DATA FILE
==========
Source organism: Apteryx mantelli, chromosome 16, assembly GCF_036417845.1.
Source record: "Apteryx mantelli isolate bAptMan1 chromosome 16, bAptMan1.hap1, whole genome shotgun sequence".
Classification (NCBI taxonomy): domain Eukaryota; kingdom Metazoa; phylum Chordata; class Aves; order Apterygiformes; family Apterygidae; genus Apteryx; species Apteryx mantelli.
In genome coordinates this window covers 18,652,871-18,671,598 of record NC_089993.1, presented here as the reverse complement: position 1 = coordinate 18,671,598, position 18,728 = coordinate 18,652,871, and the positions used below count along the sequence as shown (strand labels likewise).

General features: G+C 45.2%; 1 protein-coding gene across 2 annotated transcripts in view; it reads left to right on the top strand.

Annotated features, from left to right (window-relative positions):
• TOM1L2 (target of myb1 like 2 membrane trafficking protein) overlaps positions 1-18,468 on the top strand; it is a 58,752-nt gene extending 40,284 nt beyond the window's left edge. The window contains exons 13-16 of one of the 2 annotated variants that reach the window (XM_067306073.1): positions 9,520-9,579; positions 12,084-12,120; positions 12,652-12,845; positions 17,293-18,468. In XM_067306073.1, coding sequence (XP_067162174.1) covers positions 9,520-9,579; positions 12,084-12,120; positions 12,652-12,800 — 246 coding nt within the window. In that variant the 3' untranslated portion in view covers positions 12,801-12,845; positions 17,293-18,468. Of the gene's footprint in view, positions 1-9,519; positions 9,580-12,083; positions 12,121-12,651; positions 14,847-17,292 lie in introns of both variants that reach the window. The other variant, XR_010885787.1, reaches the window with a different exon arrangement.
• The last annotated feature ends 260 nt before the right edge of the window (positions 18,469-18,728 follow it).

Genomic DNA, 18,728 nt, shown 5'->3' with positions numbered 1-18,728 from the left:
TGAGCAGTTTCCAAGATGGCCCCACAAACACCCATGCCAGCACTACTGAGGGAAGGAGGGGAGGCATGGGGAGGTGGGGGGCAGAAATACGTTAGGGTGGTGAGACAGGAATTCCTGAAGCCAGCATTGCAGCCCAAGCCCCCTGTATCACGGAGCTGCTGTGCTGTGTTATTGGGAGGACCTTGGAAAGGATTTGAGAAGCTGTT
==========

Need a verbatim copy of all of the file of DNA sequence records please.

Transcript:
Source organism: Apteryx mantelli, chromosome 16, assembly GCF_036417845.1.
Source record: "Apteryx mantelli isolate bAptMan1 chromosome 16, bAptMan1.hap1, whole genome shotgun sequence".
Classification (NCBI taxonomy): domain Eukaryota; kingdom Metazoa; phylum Chordata; class Aves; order Apterygiformes; family Apterygidae; genus Apteryx; species Apteryx mantelli.
In genome coordinates this window covers 18,652,871-18,671,598 of record NC_089993.1, presented here as the reverse complement: position 1 = coordinate 18,671,598, position 18,728 = coordinate 18,652,871, and the positions used below count along the sequence as shown (strand labels likewise).

General features: G+C 45.2%; 1 protein-coding gene across 2 annotated transcripts in view; it reads left to right on the top strand.

Annotated features, from left to right (window-relative positions):
• TOM1L2 (target of myb1 like 2 membrane trafficking protein) overlaps positions 1-18,468 on the top strand; it is a 58,752-nt gene extending 40,284 nt beyond the window's left edge. The window contains exons 13-16 of one of the 2 annotated variants that reach the window (XM_067306073.1): positions 9,520-9,579; positions 12,084-12,120; positions 12,652-12,845; positions 17,293-18,468. In XM_067306073.1, coding sequence (XP_067162174.1) covers positions 9,520-9,579; positions 12,084-12,120; positions 12,652-12,800 — 246 coding nt within the window. In that variant the 3' untranslated portion in view covers positions 12,801-12,845; positions 17,293-18,468. Of the gene's footprint in view, positions 1-9,519; positions 9,580-12,083; positions 12,121-12,651; positions 14,847-17,292 lie in introns of both variants that reach the window. The other variant, XR_010885787.1, reaches the window with a different exon arrangement.
• The last annotated feature ends 260 nt before the right edge of the window (positions 18,469-18,728 follow it).

Genomic DNA, 18,728 nt, shown 5'->3' with positions numbered 1-18,728 from the left:
TGAGCAGTTTCCAAGATGGCCCCACAAACACCCATGCCAGCACTACTGAGGGAAGGAGGGGAGGCATGGGGAGGTGGGGGGCAGAAATACGTTAGGGTGGTGAGACAGGAATTCCTGAAGCCAGCATTGCAGCCCAAGCCCCCTGTATCACGGAGCTGCTGTGCTGTGTTATTGGGAGGACCTTGGAAAGGATTTGAGAAGCTGTT